One of the few examples of increased Government spending, comes in the form of relationship counselling.  You read right, Tony Abbott is honouring his election pledge by putting $20 million over two years to provide up to 100,000 couples with $200 towards relationship education or counselling.

Under the 'Stronger relationships scheme', couples will be able to register online for a subsidy to see a relationship educator to work through key issues such as parenting and financial management.

The scheme will be open to all couples including engaged, married, de facto and same-sex couples.

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ATO to bring forward staff reductions

The planned reduction in 1,600 ATO staff that was due to occur in 2015/16 will be brought forward to achieve savings of $142.8m over three years.

These reductions had already been factored into the forward estimates as part of the planned reduction in 4,700 ATO staff that was due to occur because of efficiency dividends and decisions of the previous government.

Will this stunt the ATO's audit and regulatory capabilities?  Probably not given that the technology at the ATO's disposal is what drives much of their compliance activities and has provided the efficiency to reduce the staff numbers.  More automated reviews, and disprove or pay up ultimatums may be the result of this initiative.

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Tony has The Block Bug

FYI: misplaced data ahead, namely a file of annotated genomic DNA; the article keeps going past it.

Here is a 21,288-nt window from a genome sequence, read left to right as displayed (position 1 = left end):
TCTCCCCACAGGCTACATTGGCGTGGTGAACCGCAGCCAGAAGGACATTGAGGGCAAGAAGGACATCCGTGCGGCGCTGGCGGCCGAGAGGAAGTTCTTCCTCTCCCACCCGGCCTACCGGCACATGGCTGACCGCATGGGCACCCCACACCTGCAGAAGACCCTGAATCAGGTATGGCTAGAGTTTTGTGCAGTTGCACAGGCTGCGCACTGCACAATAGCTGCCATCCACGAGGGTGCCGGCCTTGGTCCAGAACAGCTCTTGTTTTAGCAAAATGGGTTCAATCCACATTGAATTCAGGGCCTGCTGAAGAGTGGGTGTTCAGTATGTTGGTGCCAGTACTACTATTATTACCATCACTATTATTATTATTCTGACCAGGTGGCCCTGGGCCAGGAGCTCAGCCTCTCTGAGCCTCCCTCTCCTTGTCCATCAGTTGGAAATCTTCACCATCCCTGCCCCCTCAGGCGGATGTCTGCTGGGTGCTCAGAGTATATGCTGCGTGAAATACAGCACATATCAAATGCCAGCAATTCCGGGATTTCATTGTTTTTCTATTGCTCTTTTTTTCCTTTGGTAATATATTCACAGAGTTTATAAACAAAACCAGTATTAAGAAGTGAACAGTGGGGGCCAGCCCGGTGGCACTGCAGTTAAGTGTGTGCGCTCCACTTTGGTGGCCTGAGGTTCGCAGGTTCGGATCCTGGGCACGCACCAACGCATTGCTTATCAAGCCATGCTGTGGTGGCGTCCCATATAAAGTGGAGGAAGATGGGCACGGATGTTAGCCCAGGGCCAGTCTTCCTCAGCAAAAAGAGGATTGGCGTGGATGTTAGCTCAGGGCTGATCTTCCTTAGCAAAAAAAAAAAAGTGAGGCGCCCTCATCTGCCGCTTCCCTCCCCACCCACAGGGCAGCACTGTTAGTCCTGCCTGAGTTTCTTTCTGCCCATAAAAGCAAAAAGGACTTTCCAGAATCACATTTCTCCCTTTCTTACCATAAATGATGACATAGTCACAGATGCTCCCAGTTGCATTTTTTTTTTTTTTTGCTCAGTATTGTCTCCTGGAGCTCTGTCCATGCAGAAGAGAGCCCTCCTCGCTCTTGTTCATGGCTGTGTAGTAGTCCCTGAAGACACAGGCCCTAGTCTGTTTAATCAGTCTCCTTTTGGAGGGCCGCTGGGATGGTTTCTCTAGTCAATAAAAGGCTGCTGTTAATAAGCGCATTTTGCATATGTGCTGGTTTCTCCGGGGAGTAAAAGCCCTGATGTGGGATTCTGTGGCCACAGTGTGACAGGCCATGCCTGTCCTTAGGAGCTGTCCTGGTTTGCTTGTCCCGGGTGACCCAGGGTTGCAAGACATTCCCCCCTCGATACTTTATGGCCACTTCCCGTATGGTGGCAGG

Looks like Tony Abbott has caught Australia's renovation bug.  

The budget includes provision for 'lodge refurbishment'. It has been known for a while that the Lodge needs some work, but the interesting thing is the government won't say how much this is actually going to cost.  The budget item is marked as 'NFP' (not for publication) where the numbers should be.

'The cost of this measure is not for publication due to commercial-in-confidence considerations', according to the budget papers.

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Budget Blues?

With the exception of The Lodge, there are almost no direct winners from the Budget – although the Government believes we are all winners because the state of the economy will be dramatically improved if they are allowed to steer us into more austere waters.   Only time will tell if this is the case or if in fact they have a green light on any of these measures.

If you need to better understand how the Federal Budget could impact your specific circumstances, please our team either by phone 03 5144 4566 or via email – check our website for contact details or for general enquiries contact queries@phillipsons.com.au

Kind regards,


Kurt Best

General Manager
Phillipsons.com.au